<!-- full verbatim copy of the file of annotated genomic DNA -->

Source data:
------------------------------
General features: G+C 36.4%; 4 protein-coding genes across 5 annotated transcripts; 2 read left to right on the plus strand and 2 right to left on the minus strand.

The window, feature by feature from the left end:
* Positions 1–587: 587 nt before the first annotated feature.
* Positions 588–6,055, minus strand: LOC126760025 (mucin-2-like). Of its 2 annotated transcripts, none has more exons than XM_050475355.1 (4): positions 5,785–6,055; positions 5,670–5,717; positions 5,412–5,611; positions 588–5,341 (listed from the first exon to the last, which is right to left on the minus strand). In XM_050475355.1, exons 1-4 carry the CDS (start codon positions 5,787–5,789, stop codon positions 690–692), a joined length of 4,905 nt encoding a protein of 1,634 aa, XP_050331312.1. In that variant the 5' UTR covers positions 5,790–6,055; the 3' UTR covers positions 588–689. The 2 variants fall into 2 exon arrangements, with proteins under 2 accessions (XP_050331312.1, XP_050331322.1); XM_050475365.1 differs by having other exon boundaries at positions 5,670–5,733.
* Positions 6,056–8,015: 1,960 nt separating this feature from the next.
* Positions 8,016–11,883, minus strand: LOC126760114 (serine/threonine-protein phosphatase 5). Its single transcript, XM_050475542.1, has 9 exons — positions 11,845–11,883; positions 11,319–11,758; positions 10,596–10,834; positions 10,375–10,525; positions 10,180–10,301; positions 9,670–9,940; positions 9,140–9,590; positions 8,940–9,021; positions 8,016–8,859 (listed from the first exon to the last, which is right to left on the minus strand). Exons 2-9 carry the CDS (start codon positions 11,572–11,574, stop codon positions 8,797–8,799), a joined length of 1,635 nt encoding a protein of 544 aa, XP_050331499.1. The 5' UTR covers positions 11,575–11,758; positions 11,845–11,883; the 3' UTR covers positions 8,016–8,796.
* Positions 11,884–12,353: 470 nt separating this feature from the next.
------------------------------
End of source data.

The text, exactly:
General features: G+C 36.4%; 4 protein-coding genes across 5 annotated transcripts; 2 read left to right on the plus strand and 2 right to left on the minus strand.

The window, feature by feature from the left end:
* Positions 1–587: 587 nt before the first annotated feature.
* Positions 588–6,055, minus strand: LOC126760025 (mucin-2-like). Of its 2 annotated transcripts, none has more exons than XM_050475355.1 (4): positions 5,785–6,055; positions 5,670–5,717; positions 5,412–5,611; positions 588–5,341 (listed from the first exon to the last, which is right to left on the minus strand). In XM_050475355.1, exons 1-4 carry the CDS (start codon positions 5,787–5,789, stop codon positions 690–692), a joined length of 4,905 nt encoding a protein of 1,634 aa, XP_050331312.1. In that variant the 5' UTR covers positions 5,790–6,055; the 3' UTR covers positions 588–689. The 2 variants fall into 2 exon arrangements, with proteins under 2 accessions (XP_050331312.1, XP_050331322.1); XM_050475365.1 differs by having other exon boundaries at positions 5,670–5,733.
* Positions 6,056–8,015: 1,960 nt separating this feature from the next.
* Positions 8,016–11,883, minus strand: LOC126760114 (serine/threonine-protein phosphatase 5). Its single transcript, XM_050475542.1, has 9 exons — positions 11,845–11,883; positions 11,319–11,758; positions 10,596–10,834; positions 10,375–10,525; positions 10,180–10,301; positions 9,670–9,940; positions 9,140–9,590; positions 8,940–9,021; positions 8,016–8,859 (listed from the first exon to the last, which is right to left on the minus strand). Exons 2-9 carry the CDS (start codon positions 11,572–11,574, stop codon positions 8,797–8,799), a joined length of 1,635 nt encoding a protein of 544 aa, XP_050331499.1. The 5' UTR covers positions 11,575–11,758; positions 11,845–11,883; the 3' UTR covers positions 8,016–8,796.
* Positions 11,884–12,353: 470 nt separating this feature from the next.